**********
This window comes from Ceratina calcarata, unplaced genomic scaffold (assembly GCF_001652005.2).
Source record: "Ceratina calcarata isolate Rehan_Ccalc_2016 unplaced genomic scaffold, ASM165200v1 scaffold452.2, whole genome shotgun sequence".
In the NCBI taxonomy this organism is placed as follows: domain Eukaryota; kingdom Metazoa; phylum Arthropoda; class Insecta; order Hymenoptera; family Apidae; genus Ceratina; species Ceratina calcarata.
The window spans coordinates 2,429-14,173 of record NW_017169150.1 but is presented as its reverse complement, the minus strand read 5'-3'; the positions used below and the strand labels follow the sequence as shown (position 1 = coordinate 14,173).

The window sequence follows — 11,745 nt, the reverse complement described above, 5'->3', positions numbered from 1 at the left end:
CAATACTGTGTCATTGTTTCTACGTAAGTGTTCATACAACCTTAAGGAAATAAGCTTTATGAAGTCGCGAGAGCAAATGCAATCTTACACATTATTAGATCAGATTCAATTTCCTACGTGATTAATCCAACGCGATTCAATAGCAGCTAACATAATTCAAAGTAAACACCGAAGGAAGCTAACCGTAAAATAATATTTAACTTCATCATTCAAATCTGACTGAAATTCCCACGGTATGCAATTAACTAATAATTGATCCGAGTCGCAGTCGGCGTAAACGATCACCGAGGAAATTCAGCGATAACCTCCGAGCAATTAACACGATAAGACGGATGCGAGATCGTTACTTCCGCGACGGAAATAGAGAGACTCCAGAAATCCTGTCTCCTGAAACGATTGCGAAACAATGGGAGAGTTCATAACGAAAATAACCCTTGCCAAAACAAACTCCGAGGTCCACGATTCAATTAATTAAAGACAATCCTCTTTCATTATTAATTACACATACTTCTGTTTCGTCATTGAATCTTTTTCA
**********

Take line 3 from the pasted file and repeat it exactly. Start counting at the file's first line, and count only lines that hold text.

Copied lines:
In the NCBI taxonomy this organism is placed as follows: domain Eukaryota; kingdom Metazoa; phylum Arthropoda; class Insecta; order Hymenoptera; family Apidae; genus Ceratina; species Ceratina calcarata.